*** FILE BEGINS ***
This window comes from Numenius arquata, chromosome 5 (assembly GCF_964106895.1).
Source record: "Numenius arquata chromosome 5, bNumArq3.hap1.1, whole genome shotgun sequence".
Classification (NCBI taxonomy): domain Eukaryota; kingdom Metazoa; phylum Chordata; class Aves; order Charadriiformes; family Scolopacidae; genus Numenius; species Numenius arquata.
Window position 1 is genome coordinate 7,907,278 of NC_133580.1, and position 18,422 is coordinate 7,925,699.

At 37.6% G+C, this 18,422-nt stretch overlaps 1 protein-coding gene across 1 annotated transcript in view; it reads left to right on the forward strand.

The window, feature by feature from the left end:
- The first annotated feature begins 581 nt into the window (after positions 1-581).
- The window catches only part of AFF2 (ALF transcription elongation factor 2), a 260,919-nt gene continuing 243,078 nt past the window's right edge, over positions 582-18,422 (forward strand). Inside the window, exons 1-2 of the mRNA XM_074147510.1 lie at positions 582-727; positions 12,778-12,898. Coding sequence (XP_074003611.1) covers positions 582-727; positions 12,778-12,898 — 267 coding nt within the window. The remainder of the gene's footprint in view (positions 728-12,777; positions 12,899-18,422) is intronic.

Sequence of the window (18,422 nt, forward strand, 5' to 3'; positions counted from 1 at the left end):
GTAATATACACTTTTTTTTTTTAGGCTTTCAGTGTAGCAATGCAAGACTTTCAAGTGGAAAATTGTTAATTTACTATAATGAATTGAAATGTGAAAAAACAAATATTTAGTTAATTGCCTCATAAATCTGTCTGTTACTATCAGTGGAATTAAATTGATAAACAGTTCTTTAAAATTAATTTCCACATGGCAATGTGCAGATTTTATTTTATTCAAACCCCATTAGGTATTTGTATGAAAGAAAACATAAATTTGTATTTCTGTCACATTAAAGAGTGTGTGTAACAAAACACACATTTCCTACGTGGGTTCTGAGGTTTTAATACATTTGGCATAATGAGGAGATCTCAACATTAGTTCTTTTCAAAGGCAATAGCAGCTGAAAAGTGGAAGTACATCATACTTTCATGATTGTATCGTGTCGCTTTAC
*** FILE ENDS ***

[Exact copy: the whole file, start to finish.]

This window comes from Numenius arquata, chromosome 5 (assembly GCF_964106895.1).
Source record: "Numenius arquata chromosome 5, bNumArq3.hap1.1, whole genome shotgun sequence".
Classification (NCBI taxonomy): domain Eukaryota; kingdom Metazoa; phylum Chordata; class Aves; order Charadriiformes; family Scolopacidae; genus Numenius; species Numenius arquata.
Window position 1 is genome coordinate 7,907,278 of NC_133580.1, and position 18,422 is coordinate 7,925,699.

At 37.6% G+C, this 18,422-nt stretch overlaps 1 protein-coding gene across 1 annotated transcript in view; it reads left to right on the forward strand.

The window, feature by feature from the left end:
- The first annotated feature begins 581 nt into the window (after positions 1-581).
- The window catches only part of AFF2 (ALF transcription elongation factor 2), a 260,919-nt gene continuing 243,078 nt past the window's right edge, over positions 582-18,422 (forward strand). Inside the window, exons 1-2 of the mRNA XM_074147510.1 lie at positions 582-727; positions 12,778-12,898. Coding sequence (XP_074003611.1) covers positions 582-727; positions 12,778-12,898 — 267 coding nt within the window. The remainder of the gene's footprint in view (positions 728-12,777; positions 12,899-18,422) is intronic.

Sequence of the window (18,422 nt, forward strand, 5' to 3'; positions counted from 1 at the left end):
GTAATATACACTTTTTTTTTTTAGGCTTTCAGTGTAGCAATGCAAGACTTTCAAGTGGAAAATTGTTAATTTACTATAATGAATTGAAATGTGAAAAAACAAATATTTAGTTAATTGCCTCATAAATCTGTCTGTTACTATCAGTGGAATTAAATTGATAAACAGTTCTTTAAAATTAATTTCCACATGGCAATGTGCAGATTTTATTTTATTCAAACCCCATTAGGTATTTGTATGAAAGAAAACATAAATTTGTATTTCTGTCACATTAAAGAGTGTGTGTAACAAAACACACATTTCCTACGTGGGTTCTGAGGTTTTAATACATTTGGCATAATGAGGAGATCTCAACATTAGTTCTTTTCAAAGGCAATAGCAGCTGAAAAGTGGAAGTACATCATACTTTCATGATTGTATCGTGTCGCTTTAC